Instead, the Times extensively quoted anti-trans group 4thWaveNow—a group that, according to its website, was created out of a single mother’s “deepening skepticism of the ever-accelerating medical and media fascination with the phenomenon of ‘transgender children.’” The Times quotes this description from the website instead: “a community of parents and others concerned about the medicalization of gender atypical youth.”

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“Binding is not benign,” 4thWaveNow spokesperson Brie Jontry told the Times. “It encourages the idea that people’s distress and anger and trauma should be turned inward toward their own bodies instead of outward toward the culture that feels oppressive to them.” Jontry’s opinion is a common, and unfounded, talking-point among anti-trans groups—the idea that body alteration is a psychologically unhealthy practice, spurred by unrelated trauma.

Yet the article relies heavily on Jontry’s testimony and the thoughts of doctors who are concerned with the practice, offering only a single brief quote from a trans teenager who practices binding, on the negative physical side effects of the practice. No trans people were quoted about what the binding is like in practice, the reasons that prompted them to participate in it, and the emotional or psychological effects of binding.

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“Binding, for many transgender and gender nonconforming people, is life-saving and brings their bodies into better alignment with who they are,” Alex Schmider, Associate Director of Transgender Representation at GLAAD, told Jezebel in a statement. “This NYT story and the social media pushback it has received underscores the need for journalists who cover underrepresented communities to seek out members of that community to listen to, learn from, and understand their lived experience.”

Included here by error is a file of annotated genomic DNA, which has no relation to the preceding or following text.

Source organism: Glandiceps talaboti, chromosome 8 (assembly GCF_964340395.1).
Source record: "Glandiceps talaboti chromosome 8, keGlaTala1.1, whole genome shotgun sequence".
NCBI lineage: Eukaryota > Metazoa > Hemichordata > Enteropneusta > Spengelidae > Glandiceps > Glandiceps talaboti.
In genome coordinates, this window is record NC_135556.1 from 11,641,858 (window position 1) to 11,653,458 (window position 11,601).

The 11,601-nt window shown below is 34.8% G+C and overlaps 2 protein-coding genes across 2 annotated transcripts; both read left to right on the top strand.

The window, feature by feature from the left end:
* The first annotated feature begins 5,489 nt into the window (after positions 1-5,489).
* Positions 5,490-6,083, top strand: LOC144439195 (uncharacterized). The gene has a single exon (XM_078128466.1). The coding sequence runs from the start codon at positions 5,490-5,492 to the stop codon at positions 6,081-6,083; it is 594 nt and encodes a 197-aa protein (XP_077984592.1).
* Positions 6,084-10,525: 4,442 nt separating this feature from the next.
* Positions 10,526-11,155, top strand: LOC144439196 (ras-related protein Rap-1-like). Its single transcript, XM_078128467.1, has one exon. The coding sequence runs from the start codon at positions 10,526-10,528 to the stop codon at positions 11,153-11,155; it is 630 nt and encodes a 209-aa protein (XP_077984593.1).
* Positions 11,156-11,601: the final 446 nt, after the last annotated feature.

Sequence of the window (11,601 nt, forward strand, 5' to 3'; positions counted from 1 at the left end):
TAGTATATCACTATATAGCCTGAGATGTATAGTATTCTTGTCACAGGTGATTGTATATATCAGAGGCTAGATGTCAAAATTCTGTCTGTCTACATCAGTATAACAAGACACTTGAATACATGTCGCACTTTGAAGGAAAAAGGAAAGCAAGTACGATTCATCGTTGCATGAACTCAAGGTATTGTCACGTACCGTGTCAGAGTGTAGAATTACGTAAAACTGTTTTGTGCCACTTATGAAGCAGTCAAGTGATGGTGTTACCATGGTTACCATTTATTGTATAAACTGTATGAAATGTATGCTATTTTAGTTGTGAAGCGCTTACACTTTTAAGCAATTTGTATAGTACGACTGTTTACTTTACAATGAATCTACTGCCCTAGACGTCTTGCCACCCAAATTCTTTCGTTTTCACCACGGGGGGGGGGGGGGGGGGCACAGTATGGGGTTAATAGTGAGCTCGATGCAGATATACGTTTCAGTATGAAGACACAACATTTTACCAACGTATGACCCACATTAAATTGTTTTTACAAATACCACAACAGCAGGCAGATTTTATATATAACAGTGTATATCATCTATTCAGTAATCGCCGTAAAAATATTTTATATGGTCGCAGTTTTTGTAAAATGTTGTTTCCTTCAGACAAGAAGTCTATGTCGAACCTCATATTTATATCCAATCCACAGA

It’s not that such testimony would be hard for the Times to find: It could have cited this observation by Megan Jones, who wrote this about chest-binding in Flare Magazine: “I haven’t completely made peace with my chest—but on the days I need it, the practise has allow me to feel more confident and at home in my body.” Or this account from Naomhan, a non-binary trans activist from Belfast, Northern Ireland, who told Vice: “An ex-boyfriend gave me his old binder and after I put it on, I remember looking down at my chest and then into the mirror, feeling euphoria at how happy it made me feel.”

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But that would’ve required the Times to actually examine the experience of trans people by (gasp) talking to them—a thing that many prominent outlets, including the Atlantic, seem to think is optional part of reporting. The Times’ reliance on non-trans doctors, researchers, parents, and even specifically anti-trans advocacy groups, says more about who the Times is comfortable speaking with rather than anything about binding. The result is fear-mongering article that further damages a group that faces alarming rates of suicide and violence, another essential factoid left out of the piece. This piece, and others like it, masquerade as insight to cis people, but in fact are a vehicle for anti-trans myths and fears.